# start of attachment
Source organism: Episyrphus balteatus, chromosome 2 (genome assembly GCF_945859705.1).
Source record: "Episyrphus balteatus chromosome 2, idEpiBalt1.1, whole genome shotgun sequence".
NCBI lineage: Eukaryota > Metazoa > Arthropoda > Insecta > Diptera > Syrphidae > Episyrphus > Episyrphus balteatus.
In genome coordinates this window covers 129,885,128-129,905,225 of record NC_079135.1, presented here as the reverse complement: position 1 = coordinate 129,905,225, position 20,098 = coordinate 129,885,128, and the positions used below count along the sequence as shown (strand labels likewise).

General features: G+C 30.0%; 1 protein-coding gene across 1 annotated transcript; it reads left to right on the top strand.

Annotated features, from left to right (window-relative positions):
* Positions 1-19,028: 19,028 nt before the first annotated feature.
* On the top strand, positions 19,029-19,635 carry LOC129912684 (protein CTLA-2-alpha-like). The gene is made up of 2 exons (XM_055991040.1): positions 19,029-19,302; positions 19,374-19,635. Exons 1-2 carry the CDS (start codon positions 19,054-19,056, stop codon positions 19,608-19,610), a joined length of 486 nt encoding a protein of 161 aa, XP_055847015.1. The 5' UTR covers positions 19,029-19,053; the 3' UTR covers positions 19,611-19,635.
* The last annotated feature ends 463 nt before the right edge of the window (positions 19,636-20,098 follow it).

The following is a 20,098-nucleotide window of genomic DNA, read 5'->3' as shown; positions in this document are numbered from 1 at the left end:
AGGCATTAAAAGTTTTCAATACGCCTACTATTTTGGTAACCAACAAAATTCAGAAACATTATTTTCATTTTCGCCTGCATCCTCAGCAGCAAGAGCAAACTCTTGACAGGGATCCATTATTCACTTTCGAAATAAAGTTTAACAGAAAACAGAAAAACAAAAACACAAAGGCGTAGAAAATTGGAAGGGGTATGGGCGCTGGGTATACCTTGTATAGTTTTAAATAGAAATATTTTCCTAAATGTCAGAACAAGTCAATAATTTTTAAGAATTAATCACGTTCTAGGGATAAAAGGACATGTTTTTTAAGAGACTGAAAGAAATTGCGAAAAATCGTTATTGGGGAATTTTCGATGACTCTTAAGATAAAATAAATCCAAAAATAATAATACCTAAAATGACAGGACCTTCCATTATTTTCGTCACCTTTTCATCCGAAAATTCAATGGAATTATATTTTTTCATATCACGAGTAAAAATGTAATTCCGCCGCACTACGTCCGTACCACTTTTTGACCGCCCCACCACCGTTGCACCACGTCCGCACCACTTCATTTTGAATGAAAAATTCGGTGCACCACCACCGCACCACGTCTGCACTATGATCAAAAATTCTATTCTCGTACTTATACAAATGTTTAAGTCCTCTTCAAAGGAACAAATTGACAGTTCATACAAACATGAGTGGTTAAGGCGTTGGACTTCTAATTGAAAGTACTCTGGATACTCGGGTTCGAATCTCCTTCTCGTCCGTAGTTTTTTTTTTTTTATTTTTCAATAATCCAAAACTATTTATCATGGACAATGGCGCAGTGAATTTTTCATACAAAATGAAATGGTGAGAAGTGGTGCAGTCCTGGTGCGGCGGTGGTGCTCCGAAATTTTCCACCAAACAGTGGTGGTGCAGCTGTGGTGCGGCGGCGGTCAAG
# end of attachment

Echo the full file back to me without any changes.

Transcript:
Source organism: Episyrphus balteatus, chromosome 2 (genome assembly GCF_945859705.1).
Source record: "Episyrphus balteatus chromosome 2, idEpiBalt1.1, whole genome shotgun sequence".
NCBI lineage: Eukaryota > Metazoa > Arthropoda > Insecta > Diptera > Syrphidae > Episyrphus > Episyrphus balteatus.
In genome coordinates this window covers 129,885,128-129,905,225 of record NC_079135.1, presented here as the reverse complement: position 1 = coordinate 129,905,225, position 20,098 = coordinate 129,885,128, and the positions used below count along the sequence as shown (strand labels likewise).

General features: G+C 30.0%; 1 protein-coding gene across 1 annotated transcript; it reads left to right on the top strand.

Annotated features, from left to right (window-relative positions):
* Positions 1-19,028: 19,028 nt before the first annotated feature.
* On the top strand, positions 19,029-19,635 carry LOC129912684 (protein CTLA-2-alpha-like). The gene is made up of 2 exons (XM_055991040.1): positions 19,029-19,302; positions 19,374-19,635. Exons 1-2 carry the CDS (start codon positions 19,054-19,056, stop codon positions 19,608-19,610), a joined length of 486 nt encoding a protein of 161 aa, XP_055847015.1. The 5' UTR covers positions 19,029-19,053; the 3' UTR covers positions 19,611-19,635.
* The last annotated feature ends 463 nt before the right edge of the window (positions 19,636-20,098 follow it).

The following is a 20,098-nucleotide window of genomic DNA, read 5'->3' as shown; positions in this document are numbered from 1 at the left end:
AGGCATTAAAAGTTTTCAATACGCCTACTATTTTGGTAACCAACAAAATTCAGAAACATTATTTTCATTTTCGCCTGCATCCTCAGCAGCAAGAGCAAACTCTTGACAGGGATCCATTATTCACTTTCGAAATAAAGTTTAACAGAAAACAGAAAAACAAAAACACAAAGGCGTAGAAAATTGGAAGGGGTATGGGCGCTGGGTATACCTTGTATAGTTTTAAATAGAAATATTTTCCTAAATGTCAGAACAAGTCAATAATTTTTAAGAATTAATCACGTTCTAGGGATAAAAGGACATGTTTTTTAAGAGACTGAAAGAAATTGCGAAAAATCGTTATTGGGGAATTTTCGATGACTCTTAAGATAAAATAAATCCAAAAATAATAATACCTAAAATGACAGGACCTTCCATTATTTTCGTCACCTTTTCATCCGAAAATTCAATGGAATTATATTTTTTCATATCACGAGTAAAAATGTAATTCCGCCGCACTACGTCCGTACCACTTTTTGACCGCCCCACCACCGTTGCACCACGTCCGCACCACTTCATTTTGAATGAAAAATTCGGTGCACCACCACCGCACCACGTCTGCACTATGATCAAAAATTCTATTCTCGTACTTATACAAATGTTTAAGTCCTCTTCAAAGGAACAAATTGACAGTTCATACAAACATGAGTGGTTAAGGCGTTGGACTTCTAATTGAAAGTACTCTGGATACTCGGGTTCGAATCTCCTTCTCGTCCGTAGTTTTTTTTTTTTTATTTTTCAATAATCCAAAACTATTTATCATGGACAATGGCGCAGTGAATTTTTCATACAAAATGAAATGGTGAGAAGTGGTGCAGTCCTGGTGCGGCGGTGGTGCTCCGAAATTTTCCACCAAACAGTGGTGGTGCAGCTGTGGTGCGGCGGCGGTCAAG